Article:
Chatfield State Park Flooding

Colorado has seen a lot of rain and moisture so far in 2015.  This spring brought more showers than we typically see.  The normal drier weather that we see as summer comes around never really came.  The cooler temperatures and rain continued well into the month of July.  Many of Colorado's reservoirs and lakes have received enough water this year to bring levels up to full capacity or even higher. 
The morning of July 5, 2015, I took a drive through Chatfield State Park to take a look at the flooding.  The US Army Corps of Engineers constructed the Chatfield dam beginning in 1967 to curb flooding issues downstream.  The lake was later leased to the Colorado State Parks to allow recreational use of the water and surrounding area. 
As you drive by the park on C-470, it's easy to notice that the dam holding the water back is much taller and more massive than is necessary for the typical water volume held in the reservoir.  The dams at Chatfield, Cherry Creek State Park and Bear Creek were designed to prevent flooding throughout the Denver area in the event of 100 year floods, the exact kind of rain fall and precipitation we received in 2013. 
As I drove through the park on July 5, I wasn't witnessing a 100 year flood, but Chatfield was still around 10-12 feet higher than normal.  I could tell by the high water mark that I had missed the highest water levels.  I took a few photos as the sun was coming up to show the extent of the flooding along the west side of the park.
Chatfield State Park north boat ramp during high water.
The water line at the north boat ramp was nearly to the top of the launcheable area.  In fact, the slope at this part of the ramp barely seemed steep enough to launch a small boat.  It seemed unlikely that a larger boat could be launched without backing the tow vehicle well into the water.  I spoke to the gentleman that launched his boat (as seen at the end of the ramp).  He commented that he wouldn't want to try to launch a larger boat at the current water levels.  I could see that the high water mark in this area was into the turn around area above the ramp, which resulted in the ramps being closed the weekend before.  While I was there the south ramps were still closed.  The lack of room at the north ramps and closed south ramps led to long delays for the 4th of July crowd trying to boat at the reservior.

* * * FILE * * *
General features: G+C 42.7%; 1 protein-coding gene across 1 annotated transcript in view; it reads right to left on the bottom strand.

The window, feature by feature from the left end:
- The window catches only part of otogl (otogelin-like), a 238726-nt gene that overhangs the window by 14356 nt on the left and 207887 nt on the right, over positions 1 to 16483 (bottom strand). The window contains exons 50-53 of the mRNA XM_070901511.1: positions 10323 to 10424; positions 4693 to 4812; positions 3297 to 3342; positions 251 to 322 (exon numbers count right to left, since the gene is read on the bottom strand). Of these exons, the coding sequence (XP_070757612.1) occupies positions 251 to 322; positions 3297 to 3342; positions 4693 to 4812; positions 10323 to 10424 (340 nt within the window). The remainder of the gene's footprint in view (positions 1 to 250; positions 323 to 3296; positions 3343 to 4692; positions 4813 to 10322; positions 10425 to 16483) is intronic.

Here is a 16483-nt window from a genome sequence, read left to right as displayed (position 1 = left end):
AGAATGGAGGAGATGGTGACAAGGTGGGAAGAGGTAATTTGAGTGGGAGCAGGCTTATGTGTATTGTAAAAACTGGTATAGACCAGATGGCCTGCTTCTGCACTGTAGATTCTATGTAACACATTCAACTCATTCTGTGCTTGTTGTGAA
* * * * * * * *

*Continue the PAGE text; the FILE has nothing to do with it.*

These next two photos show part of the shoreline along one of the picnic areas on the west side of the park.  Normally the waterline is on the other side of the treeline and there are picnic tables and fire grills in the trees.  In the photo below you can see the top of a fire grill if you look closely in the ridge edge of the open, orange colored section of water.  In the photo to the right, the entire foreground area was within the previous highwater mark as evidence by the matted, pushed over grasses.  For the fishermen, I'm sure the bass in the lake are appreciating the new cover areas available with the submerged shorline and trees.  I noticed some bird watchers out taking advantage of the hundreds of birds that seem to have flocked to the area to take advantage of the extra water. 


Chatfield State Park flooded west shoreline.  Note the top of a fire grill in the water towards the center of the photo.

One of the bigger questions is the long term affects of the high water.  Portions of the road that goes along the southern part of the lake were underwater and the Colorado State Parks has already started working to repair the roadways that were damaged by the high water.  In addition to the roads, other infrastrucure was submerged due to the high water.  The above fire pits and picnic tables may require repairs.  The bigger issue is more substantial infrastructure that was submerged underwater.  Below is a photo taken from the swim beach parking area:
Chatfield State Park swim beach flooded and under water.
The entire swim beach is now underwater, to include the bathrooms that are nearby.  While the entire building is not completely underwater, it's safe to say that enough water is around the buildings to cause serious concerns for the restrooms.
For now the waters are receeding and the park is working to return to normal operations. 


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